France announces bold plan to slash national deficit
Desiring to preserve AAA credit rating, France maps out austerity plan
Desiring to protect their AAA credit rating, France has announced a series of austerity measures that will slash its national deficit. The plan will save around $138 billion, or 100 billion euros by 2016. The plan, announced on Monday, would save about $9.6 billion in 2012, followed by savings of about $16 billion in 2013.
'I want to tell the French people that the budgetary and fiscal efforts that we undertake today are a choice we make for the country and for generations to come,' Francois Fillon, the French prime minister said.
"The time has come to adjust France's efforts. With the president, we have only one goal: to protect the French people from the serious difficulties that many European countries are now facing," Francois Fillon, the French prime minister said.
"I believe that our citizens are now aware of the risks to our livelihoods and futures caused by deficits and debt. Bankruptcy is no longer an abstract term. Our financial, economic and social sovereignty require prolonged collective efforts and even some sacrifices."
"I want to tell the French people that the budgetary and fiscal efforts that we undertake today are a choice we make for the country and for generations to come."
French President Nicolas Sarkozy currently suffers from low approval ratings, The plan will hopefully bolster his re-election efforts as he seeks a second term.
The Sarkozy government says extra savings are urgently needed to keep France's finances under control, since it cut its growth forecast for next year to one per cent from 1.75 per cent last week.
The new measures follow August's 12-billion euro deficit-cutting package that raised taxes on the rich and closed tax loopholes.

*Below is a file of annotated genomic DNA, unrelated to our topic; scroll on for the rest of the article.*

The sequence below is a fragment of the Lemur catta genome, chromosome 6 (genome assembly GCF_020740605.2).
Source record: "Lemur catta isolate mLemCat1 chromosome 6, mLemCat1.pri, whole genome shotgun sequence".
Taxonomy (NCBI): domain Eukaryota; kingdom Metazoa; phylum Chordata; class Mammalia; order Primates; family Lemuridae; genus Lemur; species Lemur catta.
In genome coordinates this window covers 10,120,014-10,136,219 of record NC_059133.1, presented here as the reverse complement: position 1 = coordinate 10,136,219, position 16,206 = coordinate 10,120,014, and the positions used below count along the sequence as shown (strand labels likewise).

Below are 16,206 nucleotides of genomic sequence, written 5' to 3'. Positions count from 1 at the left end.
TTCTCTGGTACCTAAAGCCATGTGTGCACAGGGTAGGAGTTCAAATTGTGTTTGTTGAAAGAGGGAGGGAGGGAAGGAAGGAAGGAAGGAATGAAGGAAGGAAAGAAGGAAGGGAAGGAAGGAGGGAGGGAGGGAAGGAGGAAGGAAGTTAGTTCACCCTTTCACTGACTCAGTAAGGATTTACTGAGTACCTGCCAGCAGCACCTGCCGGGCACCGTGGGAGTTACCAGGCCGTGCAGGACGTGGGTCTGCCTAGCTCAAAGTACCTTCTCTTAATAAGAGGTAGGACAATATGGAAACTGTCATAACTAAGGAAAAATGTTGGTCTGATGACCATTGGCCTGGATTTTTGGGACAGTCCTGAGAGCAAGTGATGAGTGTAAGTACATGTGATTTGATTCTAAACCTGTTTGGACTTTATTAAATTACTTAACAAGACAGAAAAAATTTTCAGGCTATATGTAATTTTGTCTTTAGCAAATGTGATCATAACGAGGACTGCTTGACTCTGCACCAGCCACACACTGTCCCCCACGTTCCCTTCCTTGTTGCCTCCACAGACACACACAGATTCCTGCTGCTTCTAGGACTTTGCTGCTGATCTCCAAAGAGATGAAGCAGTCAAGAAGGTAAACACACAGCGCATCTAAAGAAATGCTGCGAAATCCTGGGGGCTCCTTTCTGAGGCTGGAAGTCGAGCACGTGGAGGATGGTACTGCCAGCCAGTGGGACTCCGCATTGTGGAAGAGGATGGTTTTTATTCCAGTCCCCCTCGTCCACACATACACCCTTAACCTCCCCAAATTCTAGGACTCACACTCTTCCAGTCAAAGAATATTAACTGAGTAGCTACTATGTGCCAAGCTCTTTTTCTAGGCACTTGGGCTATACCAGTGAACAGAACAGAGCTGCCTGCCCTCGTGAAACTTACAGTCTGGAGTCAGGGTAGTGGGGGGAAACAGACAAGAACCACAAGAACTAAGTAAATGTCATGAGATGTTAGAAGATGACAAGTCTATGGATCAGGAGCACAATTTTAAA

Fillon discussed specific budget cuts and tax increases at a press conference, including a rise in the value added tax (VAT) paid on many goods and services from 5.5 per cent to 7.0 per cent and a temporary rise in corporate taxes paid by large companies by five per cent.
Francois Hollande, widely believed to be the Socialists' presidential candidate and Sarkozy's main rival in next year's election, says that raising the VAT rate so soon after lowering it would be "the proof of inconstancy, political incoherence."
Fillon also confirmed on Monday that France's retirement age would be increased from 60 to 62 by 2017, rather than 2018 as previously announced, drawing criticism from labor unions.
Jean-Claude Mailly, head of the French General Confederation of Labor, said that accelerating the pace of pension reform would be "significant and provocative."
© 2011, Catholic Online. Distributed by NEWS CONSORTIUM.
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Pope Benedict XVI's Prayer Intentions for January 2013
General Intention: The Faith of Christians. That in this Year of Faith Christians may deepen their knowledge of the mystery of Christ and witness joyfully to the gift of faith in him.
Missionary Intention: Middle Eastern Christians. That the Christian communities of the Middle East, often discriminated against, may receive from the Holy Spirit the strength of fidelity and perseverance.
Keywords: France, austerity, eurozone, credit rating
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